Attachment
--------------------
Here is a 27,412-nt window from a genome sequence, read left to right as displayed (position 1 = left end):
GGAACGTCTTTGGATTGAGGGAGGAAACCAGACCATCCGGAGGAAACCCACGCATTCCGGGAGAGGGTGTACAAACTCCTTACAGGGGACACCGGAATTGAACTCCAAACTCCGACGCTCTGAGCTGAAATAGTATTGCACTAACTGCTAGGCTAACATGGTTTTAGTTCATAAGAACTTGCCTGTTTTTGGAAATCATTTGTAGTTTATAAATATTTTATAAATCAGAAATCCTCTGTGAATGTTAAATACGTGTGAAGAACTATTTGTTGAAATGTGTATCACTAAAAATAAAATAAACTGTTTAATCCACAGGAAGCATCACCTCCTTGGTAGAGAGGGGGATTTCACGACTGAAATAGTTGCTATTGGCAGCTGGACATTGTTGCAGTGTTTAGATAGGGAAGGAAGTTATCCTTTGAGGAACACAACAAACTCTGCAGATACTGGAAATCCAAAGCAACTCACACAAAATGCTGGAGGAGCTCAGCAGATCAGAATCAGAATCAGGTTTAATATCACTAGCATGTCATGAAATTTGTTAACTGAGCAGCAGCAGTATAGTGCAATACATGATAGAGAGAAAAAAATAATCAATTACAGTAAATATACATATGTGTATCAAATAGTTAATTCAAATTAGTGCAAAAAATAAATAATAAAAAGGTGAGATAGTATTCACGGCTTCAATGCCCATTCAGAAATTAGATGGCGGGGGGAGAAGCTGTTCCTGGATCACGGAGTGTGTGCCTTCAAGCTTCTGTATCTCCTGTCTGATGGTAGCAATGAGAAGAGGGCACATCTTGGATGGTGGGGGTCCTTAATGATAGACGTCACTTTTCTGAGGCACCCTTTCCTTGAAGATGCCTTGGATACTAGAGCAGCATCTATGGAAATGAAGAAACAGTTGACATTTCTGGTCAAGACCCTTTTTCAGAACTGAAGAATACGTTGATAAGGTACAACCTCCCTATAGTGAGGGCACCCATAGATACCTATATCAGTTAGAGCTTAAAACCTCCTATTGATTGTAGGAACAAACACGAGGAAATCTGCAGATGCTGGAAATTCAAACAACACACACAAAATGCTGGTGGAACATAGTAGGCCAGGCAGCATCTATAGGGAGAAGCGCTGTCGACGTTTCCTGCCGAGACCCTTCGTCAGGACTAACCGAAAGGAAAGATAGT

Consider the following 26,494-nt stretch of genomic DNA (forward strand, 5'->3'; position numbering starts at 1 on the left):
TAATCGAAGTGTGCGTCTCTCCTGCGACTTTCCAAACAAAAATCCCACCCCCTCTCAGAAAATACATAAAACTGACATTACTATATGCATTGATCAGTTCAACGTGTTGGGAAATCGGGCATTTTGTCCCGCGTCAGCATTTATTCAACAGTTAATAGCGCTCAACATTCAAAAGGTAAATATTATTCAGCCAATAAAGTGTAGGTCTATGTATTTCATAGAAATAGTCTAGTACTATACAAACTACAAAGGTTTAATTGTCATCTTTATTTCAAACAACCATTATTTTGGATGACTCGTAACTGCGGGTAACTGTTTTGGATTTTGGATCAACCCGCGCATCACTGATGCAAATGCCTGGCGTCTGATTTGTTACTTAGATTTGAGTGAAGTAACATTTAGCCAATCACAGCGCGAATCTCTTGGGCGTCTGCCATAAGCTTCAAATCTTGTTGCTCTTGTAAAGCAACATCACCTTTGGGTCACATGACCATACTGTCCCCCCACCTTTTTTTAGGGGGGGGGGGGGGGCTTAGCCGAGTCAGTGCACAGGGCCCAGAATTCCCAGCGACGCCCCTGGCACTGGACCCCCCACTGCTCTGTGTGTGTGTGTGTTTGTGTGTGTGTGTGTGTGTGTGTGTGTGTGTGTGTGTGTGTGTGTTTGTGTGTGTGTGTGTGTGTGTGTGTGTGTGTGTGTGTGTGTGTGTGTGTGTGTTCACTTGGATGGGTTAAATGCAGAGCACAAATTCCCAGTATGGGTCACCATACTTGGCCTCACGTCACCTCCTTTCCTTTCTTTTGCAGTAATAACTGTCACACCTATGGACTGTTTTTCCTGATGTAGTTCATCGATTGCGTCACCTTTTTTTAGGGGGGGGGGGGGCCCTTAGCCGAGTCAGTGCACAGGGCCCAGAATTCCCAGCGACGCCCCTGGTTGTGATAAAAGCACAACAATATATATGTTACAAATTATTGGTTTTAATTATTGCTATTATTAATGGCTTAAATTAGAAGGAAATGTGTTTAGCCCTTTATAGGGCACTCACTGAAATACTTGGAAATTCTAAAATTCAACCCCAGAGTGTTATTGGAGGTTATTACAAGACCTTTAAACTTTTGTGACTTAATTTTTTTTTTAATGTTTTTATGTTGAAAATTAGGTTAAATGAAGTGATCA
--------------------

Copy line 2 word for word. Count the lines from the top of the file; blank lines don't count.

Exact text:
GGAACGTCTTTGGATTGAGGGAGGAAACCAGACCATCCGGAGGAAACCCACGCATTCCGGGAGAGGGTGTACAAACTCCTTACAGGGGACACCGGAATTGAACTCCAAACTCCGACGCTCTGAGCTGAAATAGTATTGCACTAACTGCTAGGCTAACATGGTTTTAGTTCATAAGAACTTGCCTGTTTTTGGAAATCATTTGTAGTTTATAAATATTTTATAAATCAGAAATCCTCTGTGAATGTTAAATACGTGTGAAGAACTATTTGTTGAAATGTGTATCACTAAAAATAAAATAAACTGTTTAATCCACAGGAAGCATCACCTCCTTGGTAGAGAGGGGGATTTCACGACTGAAATAGTTGCTATTGGCAGCTGGACATTGTTGCAGTGTTTAGATAGGGAAGGAAGTTATCCTTTGAGGAACACAACAAACTCTGCAGATACTGGAAATCCAAAGCAACTCACACAAAATGCTGGAGGAGCTCAGCAGATCAGAATCAGAATCAGGTTTAATATCACTAGCATGTCATGAAATTTGTTAACTGAGCAGCAGCAGTATAGTGCAATACATGATAGAGAGAAAAAAATAATCAATTACAGTAAATATACATATGTGTATCAAATAGTTAATTCAAATTAGTGCAAAAAATAAATAATAAAAAGGTGAGATAGTATTCACGGCTTCAATGCCCATTCAGAAATTAGATGGCGGGGGGAGAAGCTGTTCCTGGATCACGGAGTGTGTGCCTTCAAGCTTCTGTATCTCCTGTCTGATGGTAGCAATGAGAAGAGGGCACATCTTGGATGGTGGGGGTCCTTAATGATAGACGTCACTTTTCTGAGGCACCCTTTCCTTGAAGATGCCTTGGATACTAGAGCAGCATCTATGGAAATGAAGAAACAGTTGACATTTCTGGTCAAGACCCTTTTTCAGAACTGAAGAATACGTTGATAAGGTACAACCTCCCTATAGTGAGGGCACCCATAGATACCTATATCAGTTAGAGCTTAAAACCTCCTATTGATTGTAGGAACAAACACGAGGAAATCTGCAGATGCTGGAAATTCAAACAACACACACAAAATGCTGGTGGAACATAGTAGGCCAGGCAGCATCTATAGGGAGAAGCGCTGTCGACGTTTCCTGCCGAGACCCTTCGTCAGGACTAACCGAAAGGAAAGATAGT